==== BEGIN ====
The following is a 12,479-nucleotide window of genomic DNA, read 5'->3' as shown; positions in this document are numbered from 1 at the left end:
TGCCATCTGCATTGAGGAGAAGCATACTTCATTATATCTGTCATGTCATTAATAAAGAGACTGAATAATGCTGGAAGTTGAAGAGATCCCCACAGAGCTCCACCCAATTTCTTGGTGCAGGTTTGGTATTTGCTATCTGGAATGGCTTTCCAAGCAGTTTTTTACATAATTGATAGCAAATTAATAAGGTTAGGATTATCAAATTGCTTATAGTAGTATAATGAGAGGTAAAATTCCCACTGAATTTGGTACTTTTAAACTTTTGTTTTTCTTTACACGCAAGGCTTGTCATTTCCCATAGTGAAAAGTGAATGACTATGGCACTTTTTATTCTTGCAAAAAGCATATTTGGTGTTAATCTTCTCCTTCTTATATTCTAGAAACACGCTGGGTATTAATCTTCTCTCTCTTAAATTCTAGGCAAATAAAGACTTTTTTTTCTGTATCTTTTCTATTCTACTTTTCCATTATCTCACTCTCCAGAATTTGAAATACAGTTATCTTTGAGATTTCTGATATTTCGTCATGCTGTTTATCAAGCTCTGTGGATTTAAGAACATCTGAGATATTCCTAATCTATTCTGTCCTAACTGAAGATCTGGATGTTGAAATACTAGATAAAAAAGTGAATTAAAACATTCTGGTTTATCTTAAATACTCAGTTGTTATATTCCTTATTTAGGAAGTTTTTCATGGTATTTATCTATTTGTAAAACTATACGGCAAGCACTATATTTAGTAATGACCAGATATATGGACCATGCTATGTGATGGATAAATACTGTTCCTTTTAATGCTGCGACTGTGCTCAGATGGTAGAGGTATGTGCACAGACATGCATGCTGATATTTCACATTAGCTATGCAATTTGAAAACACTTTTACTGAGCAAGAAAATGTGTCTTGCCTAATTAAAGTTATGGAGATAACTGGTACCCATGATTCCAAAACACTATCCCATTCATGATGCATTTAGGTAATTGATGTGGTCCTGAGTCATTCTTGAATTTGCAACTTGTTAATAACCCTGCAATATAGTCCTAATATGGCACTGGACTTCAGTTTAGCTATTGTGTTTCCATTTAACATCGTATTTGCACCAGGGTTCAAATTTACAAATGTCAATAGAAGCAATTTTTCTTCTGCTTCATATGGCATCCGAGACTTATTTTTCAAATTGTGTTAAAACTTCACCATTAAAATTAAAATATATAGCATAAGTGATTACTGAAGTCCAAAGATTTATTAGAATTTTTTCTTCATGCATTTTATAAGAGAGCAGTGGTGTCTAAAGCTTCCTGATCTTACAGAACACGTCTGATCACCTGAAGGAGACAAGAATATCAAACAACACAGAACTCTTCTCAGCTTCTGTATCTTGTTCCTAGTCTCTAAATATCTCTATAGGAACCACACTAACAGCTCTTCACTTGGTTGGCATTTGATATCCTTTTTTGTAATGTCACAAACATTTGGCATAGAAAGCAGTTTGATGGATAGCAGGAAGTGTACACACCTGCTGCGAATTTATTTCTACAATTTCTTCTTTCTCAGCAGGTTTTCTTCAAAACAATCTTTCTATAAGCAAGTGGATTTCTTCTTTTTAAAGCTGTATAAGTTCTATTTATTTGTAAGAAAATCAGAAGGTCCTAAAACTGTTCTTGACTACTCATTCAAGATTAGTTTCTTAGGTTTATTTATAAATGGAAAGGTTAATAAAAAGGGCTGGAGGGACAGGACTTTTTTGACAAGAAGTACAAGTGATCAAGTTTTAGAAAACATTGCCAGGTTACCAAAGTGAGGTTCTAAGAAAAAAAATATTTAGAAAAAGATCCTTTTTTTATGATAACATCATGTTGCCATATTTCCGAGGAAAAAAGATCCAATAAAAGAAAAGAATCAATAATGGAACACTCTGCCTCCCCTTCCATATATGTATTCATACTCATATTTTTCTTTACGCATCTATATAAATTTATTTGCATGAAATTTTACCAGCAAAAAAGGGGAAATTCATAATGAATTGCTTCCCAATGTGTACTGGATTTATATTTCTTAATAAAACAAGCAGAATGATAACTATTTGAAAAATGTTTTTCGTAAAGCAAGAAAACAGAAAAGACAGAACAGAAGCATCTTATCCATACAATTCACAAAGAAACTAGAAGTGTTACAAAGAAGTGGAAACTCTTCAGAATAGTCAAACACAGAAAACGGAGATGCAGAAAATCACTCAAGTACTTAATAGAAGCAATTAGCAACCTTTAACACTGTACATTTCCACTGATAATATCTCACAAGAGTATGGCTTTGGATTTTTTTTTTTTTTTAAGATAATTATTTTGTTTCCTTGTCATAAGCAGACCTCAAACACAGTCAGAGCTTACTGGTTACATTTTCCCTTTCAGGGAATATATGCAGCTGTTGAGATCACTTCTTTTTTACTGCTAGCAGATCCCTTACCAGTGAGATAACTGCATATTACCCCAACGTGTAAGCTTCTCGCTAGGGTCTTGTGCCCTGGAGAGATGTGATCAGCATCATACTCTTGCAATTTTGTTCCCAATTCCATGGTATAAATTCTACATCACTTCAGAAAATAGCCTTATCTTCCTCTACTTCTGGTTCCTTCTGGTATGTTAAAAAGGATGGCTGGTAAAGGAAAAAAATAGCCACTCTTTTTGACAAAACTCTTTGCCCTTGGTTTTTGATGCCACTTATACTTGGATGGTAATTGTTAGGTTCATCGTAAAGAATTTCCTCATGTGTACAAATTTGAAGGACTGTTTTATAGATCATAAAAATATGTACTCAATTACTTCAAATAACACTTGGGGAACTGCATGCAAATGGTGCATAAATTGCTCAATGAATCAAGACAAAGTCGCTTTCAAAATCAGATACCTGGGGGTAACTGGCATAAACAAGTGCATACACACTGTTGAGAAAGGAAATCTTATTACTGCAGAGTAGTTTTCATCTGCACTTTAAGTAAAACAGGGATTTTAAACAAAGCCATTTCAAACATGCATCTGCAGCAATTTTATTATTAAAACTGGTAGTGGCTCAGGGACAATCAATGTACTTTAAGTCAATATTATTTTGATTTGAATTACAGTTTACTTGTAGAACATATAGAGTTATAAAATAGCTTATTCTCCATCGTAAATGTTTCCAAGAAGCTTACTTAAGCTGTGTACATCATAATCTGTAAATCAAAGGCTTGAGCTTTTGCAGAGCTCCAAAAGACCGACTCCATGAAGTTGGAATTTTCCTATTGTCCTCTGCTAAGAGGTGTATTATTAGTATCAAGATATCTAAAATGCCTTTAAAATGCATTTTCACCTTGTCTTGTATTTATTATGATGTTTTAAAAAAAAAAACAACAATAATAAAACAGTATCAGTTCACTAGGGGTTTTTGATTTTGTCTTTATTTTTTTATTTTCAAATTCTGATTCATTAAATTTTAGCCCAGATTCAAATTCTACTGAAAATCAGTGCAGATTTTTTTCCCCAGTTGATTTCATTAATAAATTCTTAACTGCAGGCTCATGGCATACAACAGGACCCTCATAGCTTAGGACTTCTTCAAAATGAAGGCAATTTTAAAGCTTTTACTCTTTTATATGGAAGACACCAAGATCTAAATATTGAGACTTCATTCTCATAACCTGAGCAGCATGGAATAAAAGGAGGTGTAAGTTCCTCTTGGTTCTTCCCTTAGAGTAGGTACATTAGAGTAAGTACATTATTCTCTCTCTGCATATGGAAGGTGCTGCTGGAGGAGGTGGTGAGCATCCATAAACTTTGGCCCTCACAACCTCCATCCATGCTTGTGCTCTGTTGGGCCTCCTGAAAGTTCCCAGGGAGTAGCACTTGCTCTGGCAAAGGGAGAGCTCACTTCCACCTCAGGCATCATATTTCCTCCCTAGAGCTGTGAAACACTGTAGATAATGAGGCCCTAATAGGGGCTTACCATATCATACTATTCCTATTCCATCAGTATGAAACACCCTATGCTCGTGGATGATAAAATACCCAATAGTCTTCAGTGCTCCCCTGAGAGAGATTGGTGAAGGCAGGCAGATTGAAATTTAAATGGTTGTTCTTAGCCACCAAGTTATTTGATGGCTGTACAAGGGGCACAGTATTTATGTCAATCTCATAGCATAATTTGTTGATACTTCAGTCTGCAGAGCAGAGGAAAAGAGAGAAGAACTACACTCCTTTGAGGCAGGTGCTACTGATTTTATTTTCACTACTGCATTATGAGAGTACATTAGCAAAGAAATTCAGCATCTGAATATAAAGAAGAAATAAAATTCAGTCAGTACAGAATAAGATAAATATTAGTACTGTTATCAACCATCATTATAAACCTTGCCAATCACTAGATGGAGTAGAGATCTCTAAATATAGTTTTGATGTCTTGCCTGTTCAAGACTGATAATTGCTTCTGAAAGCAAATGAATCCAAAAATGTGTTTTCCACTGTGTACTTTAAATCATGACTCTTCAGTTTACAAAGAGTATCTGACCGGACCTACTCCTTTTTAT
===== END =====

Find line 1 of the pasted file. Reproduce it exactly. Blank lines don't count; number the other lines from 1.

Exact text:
The following is a 12,479-nucleotide window of genomic DNA, read 5'->3' as shown; positions in this document are numbered from 1 at the left end: